And now, in early 2016, the Navy started talking about revising the FSA, that is, clearly manifesting its intention to increase the goal attempting to translate it at least partially into real ships. The reasons are obvious: the growth of real and imaginary threats on the part of Russia and China. The new FSA was published in mid-December, 2016. The document presupposes a large 15% increase of the desired fleet—from 308 to 355 ships. The largest increase regards the number of nuclear submarines—from 48 to 66 pieces, which is more than a third.

It seemed that the promised increase in ships and submarines should be implemented as bringing the fleet to 350 pieces was of Donald Trump’s election campaign’s key points. However, these plans are difficult to bring into life. The new Administration will have to lift the military spending limitations imposed by 2011 Budget Control Act, find the funds and pass it through the Congress.

Then the industry will have to solve the issue of intense nuclear submarines building together with the active stage of new generation ballistic missile boats construction. The industry has already declared its readiness to simultaneously build two or three Virginia nuclear submarines and new ballistic missile boats. Still, the docks have already faced certain problems regarding high speed of Virginia missile submarines and the search for qualified workforce.

Trump’s Administration is at the very beginning of its path. The fact that the new Secretary of the Navy has not been appointed yet is telling. For some reason Trump did not like the candidacy of James Randy Forbes powerful Republican Congressman in the past who served as the Chairman of the Subcommittee on Seapower and Projection Forces.

USS Seawolf (SSN-21), Seawolf class

It was James Randy Forbes who was tipped for becoming new John Lehman. Even before Trump’s victory, in an interview to Defense News, Forbes said that the Navy should aim for a fleet of 346–350 ships. He also noted that, “I do not think anybody can answer whether we need more carriers or not, but what we clearly are going to need is more submarines.” Noting the growing power of the Chinese submarine fleet and the impending drop in the numbers of the US submarine fleet, Forbes proposed starting with procuring a second nuclear submarine in 2021. Forbes proposes increasing shipbuilding expenses up to $20 billion a year (current 30-year shipbuilding plan entails spending $16.5 billion annually).

Clearly, the force-structure goal is a rather abstract and simplified indicator, the result of compromises, it is mostly political in nature and intended for domestic consumption, mostly for Congress. The US Navy has hard time reaching its current targets, and setting higher goals will require a significant increase in military spending. Therefore, in and of itself, the desired number of ships is of little interest, despite all the campaign ambitions of Trump, Forbes and the Navy. Of far greater importance is the determination and consistency the new administration and the top officials at the Navy and the DoD will show in defending this goal.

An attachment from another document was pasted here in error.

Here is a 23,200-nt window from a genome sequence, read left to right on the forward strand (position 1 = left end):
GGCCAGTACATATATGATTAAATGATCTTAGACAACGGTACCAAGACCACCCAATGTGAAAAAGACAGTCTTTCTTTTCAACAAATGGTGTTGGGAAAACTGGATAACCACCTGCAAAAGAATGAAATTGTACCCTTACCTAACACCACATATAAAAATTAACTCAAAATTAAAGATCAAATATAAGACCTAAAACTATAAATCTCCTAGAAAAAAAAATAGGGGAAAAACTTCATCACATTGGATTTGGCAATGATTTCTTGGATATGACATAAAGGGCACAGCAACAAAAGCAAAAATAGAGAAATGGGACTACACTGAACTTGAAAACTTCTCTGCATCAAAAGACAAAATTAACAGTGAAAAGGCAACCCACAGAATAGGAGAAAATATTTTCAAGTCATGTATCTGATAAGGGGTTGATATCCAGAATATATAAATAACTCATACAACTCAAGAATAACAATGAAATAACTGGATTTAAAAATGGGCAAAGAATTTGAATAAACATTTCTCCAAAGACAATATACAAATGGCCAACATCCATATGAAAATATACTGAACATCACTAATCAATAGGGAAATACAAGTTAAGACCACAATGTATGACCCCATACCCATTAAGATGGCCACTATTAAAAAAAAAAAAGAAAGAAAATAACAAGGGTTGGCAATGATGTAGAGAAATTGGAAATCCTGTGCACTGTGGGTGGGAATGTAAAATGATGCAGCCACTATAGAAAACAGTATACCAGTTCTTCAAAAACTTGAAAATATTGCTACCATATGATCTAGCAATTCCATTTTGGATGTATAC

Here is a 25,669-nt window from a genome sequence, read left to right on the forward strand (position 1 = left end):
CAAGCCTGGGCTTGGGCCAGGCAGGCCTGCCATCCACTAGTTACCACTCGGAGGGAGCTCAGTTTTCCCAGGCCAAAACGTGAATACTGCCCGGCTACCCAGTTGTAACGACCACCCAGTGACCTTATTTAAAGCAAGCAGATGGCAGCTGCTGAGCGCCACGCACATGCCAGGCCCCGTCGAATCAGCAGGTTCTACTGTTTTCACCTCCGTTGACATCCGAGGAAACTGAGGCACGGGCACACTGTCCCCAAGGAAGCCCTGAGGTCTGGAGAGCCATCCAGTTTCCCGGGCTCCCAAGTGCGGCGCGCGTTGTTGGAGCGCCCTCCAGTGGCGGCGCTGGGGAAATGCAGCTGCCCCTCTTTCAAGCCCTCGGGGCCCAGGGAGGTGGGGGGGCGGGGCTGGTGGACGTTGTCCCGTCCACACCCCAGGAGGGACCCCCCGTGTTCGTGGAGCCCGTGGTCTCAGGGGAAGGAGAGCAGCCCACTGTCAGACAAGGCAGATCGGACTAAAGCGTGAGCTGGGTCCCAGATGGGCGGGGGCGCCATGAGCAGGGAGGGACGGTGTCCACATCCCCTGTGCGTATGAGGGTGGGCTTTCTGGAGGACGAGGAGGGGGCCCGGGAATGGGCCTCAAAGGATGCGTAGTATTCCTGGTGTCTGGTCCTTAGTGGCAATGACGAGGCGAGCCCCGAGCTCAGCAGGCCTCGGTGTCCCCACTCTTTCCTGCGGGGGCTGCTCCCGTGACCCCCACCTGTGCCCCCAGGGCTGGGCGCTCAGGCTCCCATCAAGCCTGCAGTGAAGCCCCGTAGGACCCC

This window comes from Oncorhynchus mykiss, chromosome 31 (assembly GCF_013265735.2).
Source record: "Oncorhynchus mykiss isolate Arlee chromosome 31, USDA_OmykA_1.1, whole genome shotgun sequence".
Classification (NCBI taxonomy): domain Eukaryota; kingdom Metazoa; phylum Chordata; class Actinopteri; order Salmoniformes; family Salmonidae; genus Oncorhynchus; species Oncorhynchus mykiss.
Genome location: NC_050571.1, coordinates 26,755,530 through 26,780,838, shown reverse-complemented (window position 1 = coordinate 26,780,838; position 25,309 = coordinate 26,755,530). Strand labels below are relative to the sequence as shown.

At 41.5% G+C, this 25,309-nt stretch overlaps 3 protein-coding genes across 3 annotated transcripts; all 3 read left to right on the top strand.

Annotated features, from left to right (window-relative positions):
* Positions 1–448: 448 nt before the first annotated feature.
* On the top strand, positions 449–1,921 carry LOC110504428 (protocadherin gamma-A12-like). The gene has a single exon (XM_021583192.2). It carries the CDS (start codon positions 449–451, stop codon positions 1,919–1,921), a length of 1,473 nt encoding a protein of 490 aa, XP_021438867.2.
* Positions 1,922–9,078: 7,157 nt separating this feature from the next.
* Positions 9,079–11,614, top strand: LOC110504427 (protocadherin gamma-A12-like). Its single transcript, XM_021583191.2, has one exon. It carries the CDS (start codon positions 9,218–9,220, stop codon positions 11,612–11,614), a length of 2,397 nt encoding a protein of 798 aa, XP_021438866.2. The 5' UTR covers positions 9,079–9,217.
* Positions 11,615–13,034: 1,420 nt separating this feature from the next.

It can be supposed that a 350-ship fleet will be the goal and it will be used as an instrument to talk Congress into allocating enough money to achieve the more modest indicators of 310–320 ships. Yet in this event, too, the US naval power will increase significantly.

The time has been chosen rather well—after 2023, military budget restrictions imposed pursuant to the 2011 Budget Control Act will expire. The time before 2023 is enough for the government, the military, and the industry to prepare for increased shipbuilding spending, if the decision will indeed be made. At the same time, this is a rather lengthy period of time, and for the plan to be implemented, the (high) level of tensions in the US-Russia and US-China relations must still be present; it would be ideal if these tensions increased, too. While the US tries not to play up the Chinese threat too much in the public space, out of fear of damaging the economic cooperation between the two countries, the US military can exaggerate the Russian threat all they want since the US-Russia economic ties are minor.

Despite Trump’s team being unequivocally supportive of Russia, rapprochement between Moscow and Washington in the near future is highly unlikely. In the best scenario, competition short of war between Moscow and Washington and “the fourth battle of the Atlantic” in particular will continue. American submariners and shipbuilders will only benefit from this scenario.

1. The first three battles of the Atlantic were the campaigns against the German Empire during World War I, against the Nazi Germany during World War II, and the confrontation between the Soviet and US submarine fleets during the Cold War.

2. Between January 2014 and March 2015 compared to 2013.

3. Such as preventing incidents on the sea, fighting ISIS and other extremist organizations.


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  1. Korean Peninsula Crisis Has no Military Solution. How Can It Be Solved?
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     36 (35%)
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     27 (26%)
    While the situation benefits Kim Jong-un's and Trump's domestic agenda, there will be no solution